Paper Clothes: Not Just for Dolls
August 7, 2018
Innovation is often born from trying times. Even today, the packaging industry operates on principles that were established out of necessity in the Wild West. Today on the blog, we’re looking back at another tough period in history to see how innovation in paper brought one of our favorite packaging materials into the world of fashion.
The outlook for Germany after the Great War was grim. The nation faced a shortage of many supplies needed for manufacturing, including those to clothe civilians. Most of the country’s wool was imported, which proved too expensive to buy after the war left the German economy in shambles. What they lacked in resources for traditional clothing, they made up for in packaging ingenuity.
With their surplus of paper, the German clothing industry turned to paper as an inexpensive fabric of sorts. They sliced sheets of paper into strips and loaded them onto spindles, where the strips would be woven together to form everything from men’s formalwear to women’s bathing suits. Paper cut the cost of a business suit from $30 down to less than a buck!
Okay, we know what you’re thinking: paper’s great and all, but who in their right mind would fill their wardrobe with it?!
We’ll be right back after we slam our closet door shut.
Surprisingly, paper clothing actually worked quite well. In 1920, the Associated Press noted that paper clothes were “warm, comfortable and durable, considering the fabric of which they are made.” They were even waterproof and washable by hand. Now that’s true packaging innovation!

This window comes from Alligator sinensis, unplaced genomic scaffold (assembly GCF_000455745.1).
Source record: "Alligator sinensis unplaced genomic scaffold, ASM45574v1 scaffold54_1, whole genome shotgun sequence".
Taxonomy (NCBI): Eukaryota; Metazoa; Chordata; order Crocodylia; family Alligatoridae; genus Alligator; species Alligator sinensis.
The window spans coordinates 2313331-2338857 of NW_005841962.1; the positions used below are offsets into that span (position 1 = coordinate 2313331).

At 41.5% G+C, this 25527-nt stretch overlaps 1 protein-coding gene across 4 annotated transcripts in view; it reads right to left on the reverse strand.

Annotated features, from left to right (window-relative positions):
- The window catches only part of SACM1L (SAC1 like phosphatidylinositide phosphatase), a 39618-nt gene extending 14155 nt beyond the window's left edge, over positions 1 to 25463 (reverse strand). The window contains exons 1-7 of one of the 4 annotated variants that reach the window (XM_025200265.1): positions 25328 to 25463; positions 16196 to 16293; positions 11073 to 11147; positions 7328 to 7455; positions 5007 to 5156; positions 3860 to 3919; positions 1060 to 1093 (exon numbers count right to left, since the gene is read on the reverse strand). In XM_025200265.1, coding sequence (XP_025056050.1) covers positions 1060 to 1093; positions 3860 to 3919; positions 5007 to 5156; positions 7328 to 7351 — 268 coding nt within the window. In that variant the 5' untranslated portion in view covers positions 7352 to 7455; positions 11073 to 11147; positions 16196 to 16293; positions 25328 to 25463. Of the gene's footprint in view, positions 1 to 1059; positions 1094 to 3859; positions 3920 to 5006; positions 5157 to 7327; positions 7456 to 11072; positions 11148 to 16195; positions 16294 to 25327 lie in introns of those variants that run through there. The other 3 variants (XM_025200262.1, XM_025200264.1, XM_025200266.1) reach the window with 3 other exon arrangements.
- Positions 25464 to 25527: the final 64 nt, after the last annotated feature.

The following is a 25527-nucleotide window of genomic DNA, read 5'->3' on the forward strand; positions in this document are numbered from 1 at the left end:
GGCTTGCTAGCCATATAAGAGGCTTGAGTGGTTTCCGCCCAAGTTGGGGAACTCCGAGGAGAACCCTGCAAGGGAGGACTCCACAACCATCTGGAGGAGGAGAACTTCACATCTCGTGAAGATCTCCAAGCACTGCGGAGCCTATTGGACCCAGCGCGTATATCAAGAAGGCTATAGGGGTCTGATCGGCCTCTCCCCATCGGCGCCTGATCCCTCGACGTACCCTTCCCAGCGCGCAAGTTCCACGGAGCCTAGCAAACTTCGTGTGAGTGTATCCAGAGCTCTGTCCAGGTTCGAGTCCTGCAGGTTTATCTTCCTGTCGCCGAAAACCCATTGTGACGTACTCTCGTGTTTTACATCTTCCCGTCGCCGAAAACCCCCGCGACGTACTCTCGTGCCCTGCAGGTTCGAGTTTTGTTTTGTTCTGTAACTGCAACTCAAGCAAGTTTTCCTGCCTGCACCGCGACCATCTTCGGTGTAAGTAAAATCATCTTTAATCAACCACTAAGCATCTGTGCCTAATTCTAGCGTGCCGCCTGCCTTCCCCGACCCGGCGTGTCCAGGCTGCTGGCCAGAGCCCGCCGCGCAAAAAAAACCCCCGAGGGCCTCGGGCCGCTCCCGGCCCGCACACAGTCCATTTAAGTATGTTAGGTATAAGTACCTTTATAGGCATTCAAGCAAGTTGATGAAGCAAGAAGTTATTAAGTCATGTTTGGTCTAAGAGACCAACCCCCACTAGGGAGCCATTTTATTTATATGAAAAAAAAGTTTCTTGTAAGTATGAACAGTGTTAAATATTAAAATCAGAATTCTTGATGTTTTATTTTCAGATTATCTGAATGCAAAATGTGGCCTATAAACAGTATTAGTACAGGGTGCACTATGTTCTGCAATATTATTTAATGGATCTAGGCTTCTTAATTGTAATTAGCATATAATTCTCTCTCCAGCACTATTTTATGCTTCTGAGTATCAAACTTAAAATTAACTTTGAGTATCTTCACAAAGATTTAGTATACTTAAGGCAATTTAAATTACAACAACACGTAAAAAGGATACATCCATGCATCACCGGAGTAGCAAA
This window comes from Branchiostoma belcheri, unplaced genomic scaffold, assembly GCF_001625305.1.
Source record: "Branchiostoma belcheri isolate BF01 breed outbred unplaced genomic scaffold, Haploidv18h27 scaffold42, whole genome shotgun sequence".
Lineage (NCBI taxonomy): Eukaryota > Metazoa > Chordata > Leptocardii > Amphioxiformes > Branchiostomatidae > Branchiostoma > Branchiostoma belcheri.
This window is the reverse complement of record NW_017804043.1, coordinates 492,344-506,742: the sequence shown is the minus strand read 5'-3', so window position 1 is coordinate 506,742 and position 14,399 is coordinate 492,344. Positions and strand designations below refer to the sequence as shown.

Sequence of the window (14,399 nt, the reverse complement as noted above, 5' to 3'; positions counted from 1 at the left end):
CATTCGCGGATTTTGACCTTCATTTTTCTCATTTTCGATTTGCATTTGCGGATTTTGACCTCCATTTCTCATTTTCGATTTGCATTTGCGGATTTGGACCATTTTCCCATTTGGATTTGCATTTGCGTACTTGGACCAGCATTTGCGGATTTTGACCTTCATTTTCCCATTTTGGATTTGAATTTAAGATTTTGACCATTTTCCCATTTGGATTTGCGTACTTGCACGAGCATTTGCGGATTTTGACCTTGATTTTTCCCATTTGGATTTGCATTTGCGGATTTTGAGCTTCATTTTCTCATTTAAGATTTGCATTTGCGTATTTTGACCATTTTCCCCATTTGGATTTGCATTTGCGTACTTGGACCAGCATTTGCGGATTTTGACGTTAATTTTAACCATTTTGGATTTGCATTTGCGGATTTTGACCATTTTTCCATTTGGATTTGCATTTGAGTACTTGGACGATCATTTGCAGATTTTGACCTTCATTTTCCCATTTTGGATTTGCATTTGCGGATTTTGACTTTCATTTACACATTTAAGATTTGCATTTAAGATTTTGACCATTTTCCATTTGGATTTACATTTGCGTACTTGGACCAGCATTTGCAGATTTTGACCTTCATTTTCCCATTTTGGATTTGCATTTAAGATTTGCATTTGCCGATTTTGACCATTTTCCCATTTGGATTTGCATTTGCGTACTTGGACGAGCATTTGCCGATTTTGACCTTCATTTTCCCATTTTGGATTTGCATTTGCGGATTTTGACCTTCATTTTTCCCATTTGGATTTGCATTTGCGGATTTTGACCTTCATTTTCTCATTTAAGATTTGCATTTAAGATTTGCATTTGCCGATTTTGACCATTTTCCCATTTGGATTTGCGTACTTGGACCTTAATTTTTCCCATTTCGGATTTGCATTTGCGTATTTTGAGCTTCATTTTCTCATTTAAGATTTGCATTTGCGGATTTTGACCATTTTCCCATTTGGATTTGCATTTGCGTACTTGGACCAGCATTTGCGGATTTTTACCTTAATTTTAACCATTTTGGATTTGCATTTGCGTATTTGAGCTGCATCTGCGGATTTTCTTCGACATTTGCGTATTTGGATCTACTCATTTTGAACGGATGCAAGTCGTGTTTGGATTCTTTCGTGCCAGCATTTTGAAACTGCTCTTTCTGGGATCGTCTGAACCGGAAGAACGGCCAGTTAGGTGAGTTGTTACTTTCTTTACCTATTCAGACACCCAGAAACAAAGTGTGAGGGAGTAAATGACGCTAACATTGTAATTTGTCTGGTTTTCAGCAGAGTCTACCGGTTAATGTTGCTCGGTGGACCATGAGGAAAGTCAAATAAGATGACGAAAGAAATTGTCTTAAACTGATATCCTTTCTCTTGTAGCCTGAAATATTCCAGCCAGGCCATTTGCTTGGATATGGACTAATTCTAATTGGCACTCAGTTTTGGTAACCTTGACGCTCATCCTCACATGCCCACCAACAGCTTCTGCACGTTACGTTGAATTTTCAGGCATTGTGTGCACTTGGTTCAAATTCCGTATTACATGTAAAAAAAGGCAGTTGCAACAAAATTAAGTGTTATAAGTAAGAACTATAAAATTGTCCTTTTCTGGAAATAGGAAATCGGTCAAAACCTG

Fast-forward a few decades and paper clothing was right at home in the groovy ‘60s. Paper dresses were an inexpensive way for fashion fans to sport the latest designs, and to responsibly dispose of them when trends moved on. Big brands like Campbell’s even got in on the paper love, with their take on turning their iconic soup cans into art (thanks for the idea, Andy Warhol!).
Innovation is what keeps us going at Ernest Packaging Solutions. Pushing the boundaries of what packaging materials are capable of lets us bring our best work to the table. Check out our Cardboard Chaos series to see how we innovate to provide unique solutions to packaging challenges — and have a blast while doing it.